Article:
Medical imaging and what to expect

Learn more about the medical imaging process at Monash Health.

Types of scans

To learn more about your imaging test, visit one of the pages below on the Inside Radiology website:

PET scans

What is a PET (Positron Emission Tomography) scan?

This is a highly sensitive imaging technique which uses small amounts of radioactive tracers to help in the diagnosis of disease.

These tracers are given by injection, usually into a vein in the arm.

A PET/CT scanner is used to obtain an image showing the distribution of the tracer within the body.

The PET scan routinely involves a low level CT scan performed at the same time.

What happens during a PET/CT scan?

Most appointments are completed within 2 hours, however due to the complex nature of PET scanning unforeseen delays can occasionally occur. Please allow at least 3 hours.

Upon arrival a Technologist will explain the test and answer any questions. A needle is inserted into a vein in the arm and for FDG PET scans your blood sugar is tested.

The radiotracer is injected and for most PET scans you rest for a period of 30-90 minutes prior to scanning.

The scan then begins and normally takes between 15 and 30 minutes.

You may drive after a PET scan unless you have had sedation.

Type of PET scans

18F-FDG

The most common PET scan performed uses 18F-FDG (a glucose/sugar analogue) to map glucose metabolism.

18F-FET

A brain imaging agent that looks at amino acid transport and protein synthesis.

68Ga-PSMA (Prostate Imaging Tracer)

This tracer accumulates on the Prostate Specific Membrane Antigen which is overexpressed with prostate cancer cells.

68Ga-DOTA (Neuroendocrine/Carcinoid Imaging Tracer)

This tracer identifies areas of increased somatostatin receptors within the body, such as Neuroendocrine and Carcinoid tumours.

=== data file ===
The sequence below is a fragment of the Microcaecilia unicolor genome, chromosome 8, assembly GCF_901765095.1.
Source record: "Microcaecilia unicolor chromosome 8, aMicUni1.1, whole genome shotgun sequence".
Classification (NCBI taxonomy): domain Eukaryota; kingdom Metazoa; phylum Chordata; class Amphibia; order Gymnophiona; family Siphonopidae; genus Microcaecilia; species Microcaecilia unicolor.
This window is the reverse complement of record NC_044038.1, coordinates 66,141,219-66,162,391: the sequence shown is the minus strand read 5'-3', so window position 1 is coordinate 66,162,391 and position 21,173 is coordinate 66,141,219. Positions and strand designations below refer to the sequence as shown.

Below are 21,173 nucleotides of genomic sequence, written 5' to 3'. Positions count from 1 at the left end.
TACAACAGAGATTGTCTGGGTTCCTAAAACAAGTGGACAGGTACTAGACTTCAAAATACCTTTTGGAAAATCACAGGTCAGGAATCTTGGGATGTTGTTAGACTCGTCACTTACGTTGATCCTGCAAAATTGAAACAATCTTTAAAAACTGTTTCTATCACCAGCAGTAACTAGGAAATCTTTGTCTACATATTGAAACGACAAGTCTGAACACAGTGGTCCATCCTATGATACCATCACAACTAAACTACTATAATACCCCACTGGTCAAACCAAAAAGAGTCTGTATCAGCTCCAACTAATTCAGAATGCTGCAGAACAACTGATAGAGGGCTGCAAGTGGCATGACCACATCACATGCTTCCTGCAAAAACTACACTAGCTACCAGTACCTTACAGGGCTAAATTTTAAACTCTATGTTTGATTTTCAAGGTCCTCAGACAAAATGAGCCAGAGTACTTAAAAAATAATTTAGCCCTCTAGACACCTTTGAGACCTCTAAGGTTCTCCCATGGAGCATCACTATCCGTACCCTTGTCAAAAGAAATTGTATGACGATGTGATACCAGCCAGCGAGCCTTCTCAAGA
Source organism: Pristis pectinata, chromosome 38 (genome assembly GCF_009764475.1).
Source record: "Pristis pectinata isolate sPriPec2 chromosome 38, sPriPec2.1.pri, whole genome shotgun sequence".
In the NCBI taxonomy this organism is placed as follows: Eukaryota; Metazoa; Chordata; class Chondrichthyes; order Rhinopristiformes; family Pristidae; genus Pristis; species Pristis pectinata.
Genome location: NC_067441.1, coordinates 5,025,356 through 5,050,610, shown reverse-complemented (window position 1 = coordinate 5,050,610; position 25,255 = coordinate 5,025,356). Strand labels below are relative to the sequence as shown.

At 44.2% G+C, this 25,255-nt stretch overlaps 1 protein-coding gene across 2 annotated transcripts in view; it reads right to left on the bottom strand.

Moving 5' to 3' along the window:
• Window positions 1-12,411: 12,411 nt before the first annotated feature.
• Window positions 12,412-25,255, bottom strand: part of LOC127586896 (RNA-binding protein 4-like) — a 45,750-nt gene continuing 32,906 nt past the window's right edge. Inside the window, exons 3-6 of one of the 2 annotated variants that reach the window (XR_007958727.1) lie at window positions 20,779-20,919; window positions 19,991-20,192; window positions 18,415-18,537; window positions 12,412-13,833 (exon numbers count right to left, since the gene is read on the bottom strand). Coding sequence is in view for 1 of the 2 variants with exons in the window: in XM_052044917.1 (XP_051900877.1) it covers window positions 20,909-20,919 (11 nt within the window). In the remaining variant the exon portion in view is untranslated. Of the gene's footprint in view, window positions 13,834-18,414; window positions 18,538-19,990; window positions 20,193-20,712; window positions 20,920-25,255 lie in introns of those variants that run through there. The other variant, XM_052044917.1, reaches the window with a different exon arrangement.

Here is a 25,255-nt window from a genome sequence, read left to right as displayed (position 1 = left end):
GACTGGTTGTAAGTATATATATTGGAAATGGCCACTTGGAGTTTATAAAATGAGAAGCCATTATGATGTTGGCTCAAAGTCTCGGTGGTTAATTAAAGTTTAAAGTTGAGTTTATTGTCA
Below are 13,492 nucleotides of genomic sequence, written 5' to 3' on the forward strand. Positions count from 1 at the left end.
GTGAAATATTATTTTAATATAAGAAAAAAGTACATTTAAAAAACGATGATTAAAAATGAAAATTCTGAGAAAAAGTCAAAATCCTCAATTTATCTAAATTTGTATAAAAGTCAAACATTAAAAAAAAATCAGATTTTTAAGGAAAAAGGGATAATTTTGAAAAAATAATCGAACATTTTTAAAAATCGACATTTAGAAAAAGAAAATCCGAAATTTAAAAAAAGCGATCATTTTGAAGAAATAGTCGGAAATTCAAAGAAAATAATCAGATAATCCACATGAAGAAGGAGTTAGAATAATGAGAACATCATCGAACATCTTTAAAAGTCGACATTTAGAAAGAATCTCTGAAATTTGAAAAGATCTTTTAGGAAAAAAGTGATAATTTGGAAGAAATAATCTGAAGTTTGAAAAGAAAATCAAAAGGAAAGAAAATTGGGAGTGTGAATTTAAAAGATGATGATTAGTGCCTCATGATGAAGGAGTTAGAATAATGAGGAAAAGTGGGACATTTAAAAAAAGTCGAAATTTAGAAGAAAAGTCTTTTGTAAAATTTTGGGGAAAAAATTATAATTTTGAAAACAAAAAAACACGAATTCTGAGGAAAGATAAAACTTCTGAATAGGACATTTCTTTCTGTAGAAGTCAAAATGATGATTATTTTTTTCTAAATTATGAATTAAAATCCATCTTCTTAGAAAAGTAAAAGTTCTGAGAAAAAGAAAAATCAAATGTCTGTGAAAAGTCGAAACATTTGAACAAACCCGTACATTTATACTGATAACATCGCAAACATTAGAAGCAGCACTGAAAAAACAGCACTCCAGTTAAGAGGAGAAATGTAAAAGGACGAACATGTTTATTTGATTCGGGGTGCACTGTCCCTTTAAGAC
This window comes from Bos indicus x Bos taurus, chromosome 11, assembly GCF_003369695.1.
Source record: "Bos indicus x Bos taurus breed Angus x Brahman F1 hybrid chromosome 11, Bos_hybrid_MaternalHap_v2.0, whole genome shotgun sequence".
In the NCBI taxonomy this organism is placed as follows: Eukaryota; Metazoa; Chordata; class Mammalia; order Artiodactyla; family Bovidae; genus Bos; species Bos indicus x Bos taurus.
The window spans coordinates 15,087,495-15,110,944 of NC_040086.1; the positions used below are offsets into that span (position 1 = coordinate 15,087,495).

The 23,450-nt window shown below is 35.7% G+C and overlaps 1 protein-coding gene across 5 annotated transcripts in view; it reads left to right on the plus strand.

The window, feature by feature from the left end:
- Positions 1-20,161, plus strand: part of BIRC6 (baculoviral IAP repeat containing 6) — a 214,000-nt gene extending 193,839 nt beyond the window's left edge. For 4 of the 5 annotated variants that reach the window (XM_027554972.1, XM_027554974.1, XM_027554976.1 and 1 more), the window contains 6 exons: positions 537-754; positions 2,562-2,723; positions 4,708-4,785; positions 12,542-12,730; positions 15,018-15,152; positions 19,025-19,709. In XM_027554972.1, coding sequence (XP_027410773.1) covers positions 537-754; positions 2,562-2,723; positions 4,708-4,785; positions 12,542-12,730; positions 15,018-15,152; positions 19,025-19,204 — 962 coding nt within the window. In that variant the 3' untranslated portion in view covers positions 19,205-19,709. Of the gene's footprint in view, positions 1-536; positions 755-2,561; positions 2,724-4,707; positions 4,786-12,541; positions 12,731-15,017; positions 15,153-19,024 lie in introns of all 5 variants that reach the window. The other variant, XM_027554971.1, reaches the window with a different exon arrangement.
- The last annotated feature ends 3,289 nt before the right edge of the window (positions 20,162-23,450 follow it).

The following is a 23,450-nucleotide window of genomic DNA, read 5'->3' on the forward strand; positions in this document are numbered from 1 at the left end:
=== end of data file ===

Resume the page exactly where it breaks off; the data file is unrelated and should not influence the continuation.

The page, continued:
18F-NaF (Bone Scan)

This tracer is a bone imaging agent.

Patient preparation

18F-FDG Day Prior
  • No vigorous exercise (running, weights, gym classes, bike riding) for 24hr prior
  • High protein – low carbohydrate/ low sugar diet for 24 hours prior
  • Foods to eat: Meats, eggs, leafy vegetables, broccoli, cauliflower, tofu, avocado, hard cheeses
  • Foods to avoid: Breads, pastas, cereals, potatoes, corn, sweets, deserts, sweet drinks, alcohol
Day of scan
  • Fast for 6 hours. No food or drink other than plain tap water is allowed (this includes no lollies, gums, mints, coffee/tea, or flavoured water).
  • Also no IV solutions that contain any dextrose (please check if anything other than normal saline is planned)
  • It is important to stay warm – please dress warmly in the lead up to your scan as this impacts scan image quality – even in summer (long top and long pants).
  • If there is a chance you may be pregnant or if you are breast feeding – tell reception or a technologist when your appointment is booked.
  • You MUST NOT attend your appointment with pregnant women or children.
What if I have diabetes?

Your blood glucose level ideally needs to be below 10mmol/L, and due to the need to fast it is best for you to have a morning appointment.

Please bring all insulin/diabetic medications with you to your appointment.

For people with diabetes on insulin, you must fast from midnight and must not take your morning insulin on the day of your scan.  If you have been given or require an afternoon appointment or if you are unsure about any instructions then please contact us.

Note: If you are coming from a long distance – it may be worthwhile to check your blood sugar before leaving home and informing us of the result if it is above 8mmol/L.

For people with diabetes on oral medications, cease the following Metformin/Metformin analogues for 48 hours prior to your scan:

  • Metformin
  • Diabex
  • Diaformin
  • Metex
  • Formet
  • Metforbell
  • Glucohexal
  • Glucomet
  • Glucophage
  • Genrx

Other oral diabetic medications: don’t take on the day of your scan until after it is completed.

Information about radiation

To learn more about radiation, visit one of the pages below on the Inside Radiology website:

Learn more about medical imaging

For further information about radiation safety and medical imaging, you can visit the following sites:

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